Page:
Norfolk State University
118 Bowser Hall
Norfolk, VA 23504
(757) 823-2819
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Why Study Abroad


International study and the acquisition of cross-cultural communication skills are imperatives of contemporary higher education. Americans who study abroad in quality programs for academic credit; engage in service and experiential learning, internships, and research; and study foreign areas and languages are far better prepared for the demands of the twenty-first century.  Building relationships with other nations has become increasingly complex endeavor which transcends governmental and diplomatic prerogatives. While a consensus exists that international educational exchanges remain one of our strongest and most effective tools of public policy, they also play a role in developing the critical and knowledge skills of our young generations. They enhance our understanding, as a nation, of other societies, cultures, conflicts, histories, and world-views, while simultaneously enhancing our ability to reflect on our own. Just as importantly, they contribute, on institutional, scientific, and personal levels, to the development of strong and durable relationships with the rest of the world.                                          
It has been acknowledged time and time again that a shortage of language and cultural skills among our citizens does a disservice to our national interests and to peace and prosperity in the world. Educational experts have also bemoaned the limits of limiting ourselves to traditional classroom experiences, and extolled the virtues of exposure to real-world settings. Study abroad affords students cultural and linguistic education beyond what can be conveyed by from behind lecterns or in laboratories.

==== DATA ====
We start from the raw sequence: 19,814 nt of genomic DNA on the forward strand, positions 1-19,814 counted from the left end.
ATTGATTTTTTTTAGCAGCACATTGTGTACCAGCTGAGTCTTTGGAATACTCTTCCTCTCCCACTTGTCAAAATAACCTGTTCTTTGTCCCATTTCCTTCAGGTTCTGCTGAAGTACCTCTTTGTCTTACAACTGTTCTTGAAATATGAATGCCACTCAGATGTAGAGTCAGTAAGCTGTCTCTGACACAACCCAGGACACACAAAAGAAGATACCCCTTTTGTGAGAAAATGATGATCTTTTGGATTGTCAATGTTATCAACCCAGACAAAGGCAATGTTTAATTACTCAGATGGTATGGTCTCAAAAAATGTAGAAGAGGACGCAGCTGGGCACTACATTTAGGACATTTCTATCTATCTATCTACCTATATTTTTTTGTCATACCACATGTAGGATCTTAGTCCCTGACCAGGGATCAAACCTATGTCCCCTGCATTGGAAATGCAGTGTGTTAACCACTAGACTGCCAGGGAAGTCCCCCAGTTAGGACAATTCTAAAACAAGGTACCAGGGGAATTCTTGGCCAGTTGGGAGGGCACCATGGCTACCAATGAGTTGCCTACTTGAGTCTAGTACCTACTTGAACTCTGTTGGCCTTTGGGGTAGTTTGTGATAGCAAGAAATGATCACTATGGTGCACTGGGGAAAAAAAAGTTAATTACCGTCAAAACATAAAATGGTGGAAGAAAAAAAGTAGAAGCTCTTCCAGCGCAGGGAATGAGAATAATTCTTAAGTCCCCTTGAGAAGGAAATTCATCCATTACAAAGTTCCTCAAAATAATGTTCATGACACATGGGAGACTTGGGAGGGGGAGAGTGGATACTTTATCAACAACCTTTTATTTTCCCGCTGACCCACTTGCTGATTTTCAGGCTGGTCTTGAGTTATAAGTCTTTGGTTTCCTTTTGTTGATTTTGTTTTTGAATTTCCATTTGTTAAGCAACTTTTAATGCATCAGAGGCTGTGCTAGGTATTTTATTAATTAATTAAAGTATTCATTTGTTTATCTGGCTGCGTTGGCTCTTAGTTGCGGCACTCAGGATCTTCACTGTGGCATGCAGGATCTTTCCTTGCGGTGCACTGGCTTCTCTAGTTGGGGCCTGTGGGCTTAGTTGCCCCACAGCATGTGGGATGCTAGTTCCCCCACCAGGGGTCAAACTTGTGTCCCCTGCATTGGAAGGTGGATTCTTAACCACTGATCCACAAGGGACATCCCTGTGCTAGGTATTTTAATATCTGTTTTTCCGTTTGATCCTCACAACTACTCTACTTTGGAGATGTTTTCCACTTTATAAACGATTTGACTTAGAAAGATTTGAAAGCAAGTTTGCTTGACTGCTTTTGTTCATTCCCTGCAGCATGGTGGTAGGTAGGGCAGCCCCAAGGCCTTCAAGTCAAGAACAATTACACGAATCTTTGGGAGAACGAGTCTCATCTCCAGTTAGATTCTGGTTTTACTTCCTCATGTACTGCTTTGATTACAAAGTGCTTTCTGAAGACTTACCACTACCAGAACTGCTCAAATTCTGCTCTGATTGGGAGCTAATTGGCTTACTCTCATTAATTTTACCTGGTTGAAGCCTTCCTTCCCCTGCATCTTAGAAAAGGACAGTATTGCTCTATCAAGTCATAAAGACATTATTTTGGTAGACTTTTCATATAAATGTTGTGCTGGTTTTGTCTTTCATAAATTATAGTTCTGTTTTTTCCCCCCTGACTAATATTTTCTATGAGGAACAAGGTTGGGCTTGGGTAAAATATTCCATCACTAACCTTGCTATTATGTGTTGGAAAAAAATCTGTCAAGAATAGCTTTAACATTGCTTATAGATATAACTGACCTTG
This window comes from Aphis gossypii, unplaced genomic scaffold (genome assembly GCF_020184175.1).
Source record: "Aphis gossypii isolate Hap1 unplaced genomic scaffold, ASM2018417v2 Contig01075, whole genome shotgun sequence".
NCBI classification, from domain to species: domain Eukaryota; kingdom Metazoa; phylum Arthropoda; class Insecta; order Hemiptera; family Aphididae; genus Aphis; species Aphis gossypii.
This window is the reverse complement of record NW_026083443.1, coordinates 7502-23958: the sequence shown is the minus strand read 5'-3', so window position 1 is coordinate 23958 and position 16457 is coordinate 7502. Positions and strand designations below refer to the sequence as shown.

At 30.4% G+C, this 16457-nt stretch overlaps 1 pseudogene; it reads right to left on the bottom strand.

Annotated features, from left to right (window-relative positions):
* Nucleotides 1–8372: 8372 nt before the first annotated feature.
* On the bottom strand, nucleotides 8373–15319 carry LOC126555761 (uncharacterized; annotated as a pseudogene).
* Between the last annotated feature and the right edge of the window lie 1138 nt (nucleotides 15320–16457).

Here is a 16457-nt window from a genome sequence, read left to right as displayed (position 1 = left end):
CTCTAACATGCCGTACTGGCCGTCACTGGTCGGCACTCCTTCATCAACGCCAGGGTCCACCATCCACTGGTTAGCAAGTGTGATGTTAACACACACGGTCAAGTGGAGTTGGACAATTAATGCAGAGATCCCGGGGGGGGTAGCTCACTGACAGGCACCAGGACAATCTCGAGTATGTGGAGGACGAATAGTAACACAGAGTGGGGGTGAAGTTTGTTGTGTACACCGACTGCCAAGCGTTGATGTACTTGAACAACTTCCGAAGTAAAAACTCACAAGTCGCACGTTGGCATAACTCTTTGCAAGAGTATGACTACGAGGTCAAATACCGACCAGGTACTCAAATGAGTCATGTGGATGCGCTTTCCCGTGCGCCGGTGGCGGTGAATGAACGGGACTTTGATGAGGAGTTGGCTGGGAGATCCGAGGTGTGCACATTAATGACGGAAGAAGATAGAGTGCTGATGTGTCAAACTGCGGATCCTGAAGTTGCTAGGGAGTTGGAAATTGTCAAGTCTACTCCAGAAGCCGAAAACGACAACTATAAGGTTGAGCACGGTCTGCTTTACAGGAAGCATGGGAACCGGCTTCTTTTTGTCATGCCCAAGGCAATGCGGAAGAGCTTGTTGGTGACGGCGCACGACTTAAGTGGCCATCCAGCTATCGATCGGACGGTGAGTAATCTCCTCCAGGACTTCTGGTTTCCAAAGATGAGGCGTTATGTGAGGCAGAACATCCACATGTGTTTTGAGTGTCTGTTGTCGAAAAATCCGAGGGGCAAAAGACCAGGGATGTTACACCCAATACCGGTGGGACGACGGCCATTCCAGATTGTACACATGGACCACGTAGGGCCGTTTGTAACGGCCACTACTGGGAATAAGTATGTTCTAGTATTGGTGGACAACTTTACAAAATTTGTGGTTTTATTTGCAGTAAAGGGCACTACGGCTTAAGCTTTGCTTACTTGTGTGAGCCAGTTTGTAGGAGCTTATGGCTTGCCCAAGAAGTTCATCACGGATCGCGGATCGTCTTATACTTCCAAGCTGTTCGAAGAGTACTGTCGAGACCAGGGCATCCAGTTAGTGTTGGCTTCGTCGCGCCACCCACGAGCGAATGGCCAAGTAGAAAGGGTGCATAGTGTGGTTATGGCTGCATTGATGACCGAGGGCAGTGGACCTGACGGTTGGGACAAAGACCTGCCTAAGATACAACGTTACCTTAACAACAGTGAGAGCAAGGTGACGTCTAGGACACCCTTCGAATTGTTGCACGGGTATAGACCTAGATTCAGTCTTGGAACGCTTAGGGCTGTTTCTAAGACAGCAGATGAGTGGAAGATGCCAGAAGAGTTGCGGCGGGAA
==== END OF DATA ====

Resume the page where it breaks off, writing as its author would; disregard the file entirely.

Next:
We need to ensure that our graduates design their career objectives and begin their professional lives with knowledge about, and sensitivity to, the opportunities and constraints of the global arena. Studying abroad should be the rule rather than the exception in U.S. higher education; indeed, many colleges and universities have made such study mandatory or integrated it into their core curriculum. As we become a nation whose citizens are globally educated, intercultural cooperation and transnational development will gradually take on more effective, reciprocal, and broadly embraced forms.

Anticipated demographic and marketplace changes make it imperative that institutions of higher education, especially historically black colleges and universities, prepare students for leadership and service in settings that offer international and global opportunities through academic exposure and experiences. As an institution with both liberal arts and professional school components, and with numerous foreign faculty and students, Norfolk State University has long been committed to learning without borders. Furthermore, the presence of extensive military facilities in our community, added to the significant number of students in our university undergoing military or intelligence preparation, has given us an additional incentive and 2 advantage for increased internationalization. Our business, medical, cultural, social science and humanities programs also require significant global enhancements in order to remain competitive in the educational and scholarly marketplace.
Norfolk State University International Studies